Scientists have uncovered a powder that absorbs moisture and have shown promise at absorbing storm clouds.
New Scientist: In their latest experiment, large military aircraft scattered the powder through a storm cloud 1600 metres long and over 4000 metres deep. It took about 4000 kilograms of powder to soak up the moisture from the cloud, making it virtually disappear. “I had calls from a weather tower and even from Channel 5 news in Miami, saying that they had seen the cloud literally disappear off the radar screen. They confirmed that there had been a tall build-up and the next moment it was gone,” Cordani says.
Each grain of the powder, called Dyn-O-Gel, is capable of absorbing 2000 times its weight in moisture, condensation and rain. Each molecule of powder can hold several molecules of water. The wet powder becomes a gel.
The shape of the grains is also crucial for maximum absorption of moisture. “If you were to look at a grain under a microscope, it would look rather like a cornflake,” says Cordani. “This means that they flutter back and forth like a snowflake as they pass through the cloud, taking up as much moisture as possible. The first polymer we made just went straight down through the cloud,” he says.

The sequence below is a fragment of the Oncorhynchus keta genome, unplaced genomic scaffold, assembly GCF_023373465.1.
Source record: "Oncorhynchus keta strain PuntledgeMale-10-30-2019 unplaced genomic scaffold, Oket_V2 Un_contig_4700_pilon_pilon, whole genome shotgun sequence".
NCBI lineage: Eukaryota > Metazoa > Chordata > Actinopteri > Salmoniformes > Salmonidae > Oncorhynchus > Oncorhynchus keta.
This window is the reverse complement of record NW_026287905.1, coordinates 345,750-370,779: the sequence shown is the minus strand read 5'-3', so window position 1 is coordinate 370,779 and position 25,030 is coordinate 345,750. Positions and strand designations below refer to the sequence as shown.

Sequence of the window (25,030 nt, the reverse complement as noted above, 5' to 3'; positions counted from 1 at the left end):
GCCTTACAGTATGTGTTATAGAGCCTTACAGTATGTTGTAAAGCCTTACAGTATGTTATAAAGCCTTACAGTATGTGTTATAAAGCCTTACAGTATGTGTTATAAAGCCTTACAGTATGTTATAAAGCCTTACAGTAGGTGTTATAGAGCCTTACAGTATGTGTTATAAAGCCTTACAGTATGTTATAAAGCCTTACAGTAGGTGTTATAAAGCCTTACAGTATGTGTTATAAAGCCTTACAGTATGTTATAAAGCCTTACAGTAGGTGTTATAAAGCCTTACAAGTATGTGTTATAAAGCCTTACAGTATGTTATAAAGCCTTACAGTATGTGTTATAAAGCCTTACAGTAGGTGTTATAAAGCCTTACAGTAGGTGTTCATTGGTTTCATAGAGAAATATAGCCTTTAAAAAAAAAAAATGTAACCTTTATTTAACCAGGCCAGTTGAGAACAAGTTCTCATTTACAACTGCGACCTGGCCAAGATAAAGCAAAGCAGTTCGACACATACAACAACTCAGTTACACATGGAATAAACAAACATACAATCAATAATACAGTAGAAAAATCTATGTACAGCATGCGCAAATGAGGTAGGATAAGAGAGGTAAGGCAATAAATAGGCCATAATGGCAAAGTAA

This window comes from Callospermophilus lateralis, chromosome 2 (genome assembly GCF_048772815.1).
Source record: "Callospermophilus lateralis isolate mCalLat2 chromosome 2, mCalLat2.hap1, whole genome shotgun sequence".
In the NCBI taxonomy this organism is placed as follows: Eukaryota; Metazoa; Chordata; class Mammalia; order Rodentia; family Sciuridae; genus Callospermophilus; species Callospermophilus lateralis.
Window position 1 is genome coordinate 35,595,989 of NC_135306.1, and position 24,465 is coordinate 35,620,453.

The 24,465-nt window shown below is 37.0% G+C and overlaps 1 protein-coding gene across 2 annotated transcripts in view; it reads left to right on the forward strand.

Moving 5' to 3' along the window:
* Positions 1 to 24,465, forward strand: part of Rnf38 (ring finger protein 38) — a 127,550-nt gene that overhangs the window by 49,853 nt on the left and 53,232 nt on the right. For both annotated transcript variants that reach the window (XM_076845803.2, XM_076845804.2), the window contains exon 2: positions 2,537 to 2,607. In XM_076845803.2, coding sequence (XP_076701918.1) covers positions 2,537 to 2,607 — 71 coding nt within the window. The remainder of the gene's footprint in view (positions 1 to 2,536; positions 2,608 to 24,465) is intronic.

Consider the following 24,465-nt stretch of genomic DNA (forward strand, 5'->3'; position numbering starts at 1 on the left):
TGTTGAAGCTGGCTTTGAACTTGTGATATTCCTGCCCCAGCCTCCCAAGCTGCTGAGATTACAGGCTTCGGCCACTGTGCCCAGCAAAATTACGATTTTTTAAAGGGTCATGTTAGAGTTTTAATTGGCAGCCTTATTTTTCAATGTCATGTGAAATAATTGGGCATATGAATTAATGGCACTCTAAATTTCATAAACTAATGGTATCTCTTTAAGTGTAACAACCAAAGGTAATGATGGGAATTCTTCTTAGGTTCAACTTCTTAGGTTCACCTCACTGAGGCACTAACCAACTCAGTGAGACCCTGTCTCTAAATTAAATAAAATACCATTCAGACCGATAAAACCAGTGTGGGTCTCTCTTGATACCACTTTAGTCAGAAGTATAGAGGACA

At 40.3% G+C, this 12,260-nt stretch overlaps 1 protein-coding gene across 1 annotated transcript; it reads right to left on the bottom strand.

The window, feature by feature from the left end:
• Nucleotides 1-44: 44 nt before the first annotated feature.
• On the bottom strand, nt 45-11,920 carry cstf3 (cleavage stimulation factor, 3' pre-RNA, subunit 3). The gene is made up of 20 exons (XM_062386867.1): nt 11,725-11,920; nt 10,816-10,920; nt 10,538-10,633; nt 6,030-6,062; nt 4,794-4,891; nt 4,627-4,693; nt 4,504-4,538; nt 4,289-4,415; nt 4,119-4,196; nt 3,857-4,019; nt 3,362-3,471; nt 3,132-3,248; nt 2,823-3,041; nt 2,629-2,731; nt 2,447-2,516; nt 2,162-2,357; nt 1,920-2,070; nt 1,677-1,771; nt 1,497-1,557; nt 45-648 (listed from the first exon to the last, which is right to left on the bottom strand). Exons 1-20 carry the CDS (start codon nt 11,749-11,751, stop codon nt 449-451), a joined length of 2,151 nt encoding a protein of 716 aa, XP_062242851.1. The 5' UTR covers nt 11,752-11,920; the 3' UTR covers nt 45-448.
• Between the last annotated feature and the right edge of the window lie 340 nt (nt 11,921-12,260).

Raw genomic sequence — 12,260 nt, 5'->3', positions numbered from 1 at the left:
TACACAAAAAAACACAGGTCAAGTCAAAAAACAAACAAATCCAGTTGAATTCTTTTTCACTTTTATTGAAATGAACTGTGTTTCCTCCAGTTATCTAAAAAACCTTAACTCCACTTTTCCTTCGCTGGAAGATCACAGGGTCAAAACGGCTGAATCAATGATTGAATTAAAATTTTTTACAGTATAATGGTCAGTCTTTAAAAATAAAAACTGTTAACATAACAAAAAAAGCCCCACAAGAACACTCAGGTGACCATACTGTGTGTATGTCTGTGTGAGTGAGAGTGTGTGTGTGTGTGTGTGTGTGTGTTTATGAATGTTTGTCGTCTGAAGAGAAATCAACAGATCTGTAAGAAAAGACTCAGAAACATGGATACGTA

Although a large segment of New Orleans was flooded during Katrina and Rita, we shouldn’t blame it on the storm. Storms are beneficial at filling aquifers and making sure that millions of people thousands of miles away have adequate water to drink and for crops. Stopping storms isn’t the problem.